BaO 153.3 .129 1923 Barium Oxide, Baria
(Sources: Barium Carbonate, Barium Sulfate, Baria)
-Baria is the heaviest of the divalent fluxing oxides and has some properties at high temperatures that make it similar to what lead does at low fire (I.e. Promotion of gloss).
-Together with CaO, SrO, and MgO it is considered one of the alkaline earth group of oxides.
-Barium is most popular for the production of classic barium mattes. These are dependent on adequate kiln temperatures and a slightly reducing atmosphere to decompose the material to yield BaO.
-Barium gives unique color responses with certain oxides (I.e. With copper it will give a marked blue compared with glazes fluxed with MgO, SrO).
-BaO often contributes a high index of refraction and this can enhance in-glaze colors.
-As a flux it can be very active in small amounts (not active at low temperature). For example, in small percentages it can improve gloss, mechanical strength, and acid resistance.
-Barium carbonate is very stable if not decomposed, and as such it will remain unreacted in the glaze melt. In the stable carbonate form, it can thus act as an opacifier and matting agent, especially in low temperature glazes. Such are not true barium crystal mattes and are not recommended because of the possibility of leaching and the ease with which other oxides will opacify or produce a low fire matte (I.e. CaO, MgO, Alumina, Zircon).
-Baria is more effective as a flux when associated with other fluxing oxides with which it can combine (e.g. If fused in certain frit formulations it can react readily in even low temperature glazes). It can also form a strong eutectic with B2O3 to produce a glossy and runny glaze.
-In larger amounts it becomes refractory and can produce dangerous leachable glazes, since it does not fully combine to form insoluble silicates. It is common to see glazes with more than 20% barium carbonate, and at times, a 40-50% recipes are traded in the pottery community. These are very likely not safe.
-Use with caution in functional ware! There is considerable controversy concerning the safety of barium in glazes (I.e. If you see larger amounts of barium in glazes labeled "Dry Matte" or "Stony Matt", be very cautious). Like lead, it can be leached from the surface (of improperly fired or formulated glazes) by acidic foods or liquids. Government agencies have the power to level fines if ware is found to be soluble.
-If possible, determine the reason for BaO in the recipe. The mechanism may well be better accomplished by another oxide. For example, SrO and CaO can both be employed to produce crystal mattes in saturation (although a calcium matte will likely be coarser). K2O may produce a better blue with copper or a brighter color.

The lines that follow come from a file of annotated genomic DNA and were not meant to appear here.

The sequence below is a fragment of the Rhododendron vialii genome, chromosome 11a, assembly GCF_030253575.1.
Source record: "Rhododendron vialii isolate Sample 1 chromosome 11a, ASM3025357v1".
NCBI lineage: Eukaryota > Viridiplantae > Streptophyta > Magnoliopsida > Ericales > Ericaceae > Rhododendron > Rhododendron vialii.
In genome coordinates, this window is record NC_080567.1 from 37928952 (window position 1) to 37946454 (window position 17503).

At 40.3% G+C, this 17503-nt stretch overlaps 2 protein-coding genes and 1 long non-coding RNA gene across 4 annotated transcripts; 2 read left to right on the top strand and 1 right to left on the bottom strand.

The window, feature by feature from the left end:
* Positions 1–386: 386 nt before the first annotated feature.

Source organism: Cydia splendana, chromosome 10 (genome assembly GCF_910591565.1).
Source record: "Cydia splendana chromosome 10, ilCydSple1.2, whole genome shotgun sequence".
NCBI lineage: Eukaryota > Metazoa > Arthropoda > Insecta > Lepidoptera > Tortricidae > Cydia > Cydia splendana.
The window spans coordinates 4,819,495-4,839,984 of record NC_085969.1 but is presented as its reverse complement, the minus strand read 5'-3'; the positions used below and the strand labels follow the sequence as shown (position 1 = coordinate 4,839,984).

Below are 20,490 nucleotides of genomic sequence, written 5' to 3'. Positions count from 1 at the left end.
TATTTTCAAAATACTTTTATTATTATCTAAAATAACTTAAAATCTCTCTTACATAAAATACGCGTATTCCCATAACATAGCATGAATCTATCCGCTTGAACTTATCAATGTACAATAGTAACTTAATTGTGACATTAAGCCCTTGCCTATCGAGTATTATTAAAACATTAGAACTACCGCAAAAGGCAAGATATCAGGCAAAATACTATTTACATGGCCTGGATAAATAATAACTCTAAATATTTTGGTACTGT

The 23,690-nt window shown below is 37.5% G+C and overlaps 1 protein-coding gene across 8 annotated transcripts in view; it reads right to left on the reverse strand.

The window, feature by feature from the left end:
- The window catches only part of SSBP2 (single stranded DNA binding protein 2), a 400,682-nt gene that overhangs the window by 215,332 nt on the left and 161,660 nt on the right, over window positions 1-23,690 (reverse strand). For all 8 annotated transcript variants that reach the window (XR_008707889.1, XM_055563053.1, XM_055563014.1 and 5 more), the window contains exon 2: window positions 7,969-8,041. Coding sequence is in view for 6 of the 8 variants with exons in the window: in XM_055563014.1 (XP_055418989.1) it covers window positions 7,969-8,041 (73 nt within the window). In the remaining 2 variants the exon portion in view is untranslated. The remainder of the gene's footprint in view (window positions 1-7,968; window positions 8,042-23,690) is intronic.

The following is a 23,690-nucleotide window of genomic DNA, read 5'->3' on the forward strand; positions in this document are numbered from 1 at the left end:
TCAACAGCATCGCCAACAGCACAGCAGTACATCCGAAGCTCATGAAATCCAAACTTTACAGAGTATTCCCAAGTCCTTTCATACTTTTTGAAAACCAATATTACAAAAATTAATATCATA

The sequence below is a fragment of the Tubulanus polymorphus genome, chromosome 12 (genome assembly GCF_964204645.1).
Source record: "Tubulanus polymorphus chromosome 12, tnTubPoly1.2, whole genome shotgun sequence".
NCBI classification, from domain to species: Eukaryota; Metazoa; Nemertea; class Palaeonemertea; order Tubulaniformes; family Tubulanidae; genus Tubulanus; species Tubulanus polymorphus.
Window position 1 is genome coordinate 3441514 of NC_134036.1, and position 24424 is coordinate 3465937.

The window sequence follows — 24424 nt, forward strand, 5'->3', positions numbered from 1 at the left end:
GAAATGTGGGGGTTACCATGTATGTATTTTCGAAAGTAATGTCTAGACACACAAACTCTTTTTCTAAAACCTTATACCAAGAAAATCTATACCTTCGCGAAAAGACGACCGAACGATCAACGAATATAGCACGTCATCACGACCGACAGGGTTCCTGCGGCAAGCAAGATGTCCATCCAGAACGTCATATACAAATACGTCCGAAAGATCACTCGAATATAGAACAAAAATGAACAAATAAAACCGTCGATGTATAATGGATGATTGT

-SrO has been promoted as a substitute for BaO and in some case this is true. It has a lower disassociation temperature and reacts earlier and is potentially able to produce a more perfect surface unmarred by the bubbles and pits associated with higher temperature decomposition. Still it is best to substitute BaO on a mechanism basis, choosing the best alternate oxide or formula adjustment in each case.
-CaO will also produce crystal mattes when dominant in the RO group, however, the texture will likely be coarser
Surface Modifier: Baria is well known for its tendency to cause the growth of a fine mesh of micro crystals to produce a silky matte texture.
Glaze Color Barium glazes are well known for their ability to produce matte turquoise colors with copper. While strontium is often used to duplicate the matte texture of barium it does not have the same color response.
BeO 25.011 0 2650 Beryllium Oxide
(Sources: Beryl)
-Beryllium is a specialty oxide available as a pure material in a wide variety of sizes and shapes.
-It is valuable for producing ceramics with high thermal conductivity, particularly in the lower temperature ranges. Its thermal conductivity is 400% more than that of dense alumina at high temperatures and even greater at lower temperatures. Its thermal conductivity is dependent on purity. For example 99.8% purity sees a 10-15% rise in conductivity.
-Has excellent dielectric properties.
-Has outstanding resistance to wetting and corrosion by many metals and non-metals.
-It's mechanical properties are only slightly less than that of 95% alumina ceramics.
-It has valuable nuclear properties including an exceptionally low thermal neutron absorption cross section.
-Like alumina, it is readily metallized by thick and thin film techniques

Bi2O3 466 0 820 Bismuth Oxide
(Sources: Bismuth Nitrate)
-Melts at 820-860C
-Bismuth oxide is derived from the ignition of bismuth nitrate which in turn is obtained from the heavy metal bismuth, found in the US, Peru, and Mexico. Bismuth is very similar to lead, however there is no evidence that it is toxic. In fact, it is used in medicines taken orally for stomach complaints.
-It has been used instead of lead oxide in amounts up to 50% in optical glasses to improve durability and increase the specific gravitys and refractive indexes. Arsenic is often used with it to prevent a tendency toward grey coloration.
-Bismuth has also been used in low temperature frits and colors, as a flux in conductive glazes, and in metal enamels.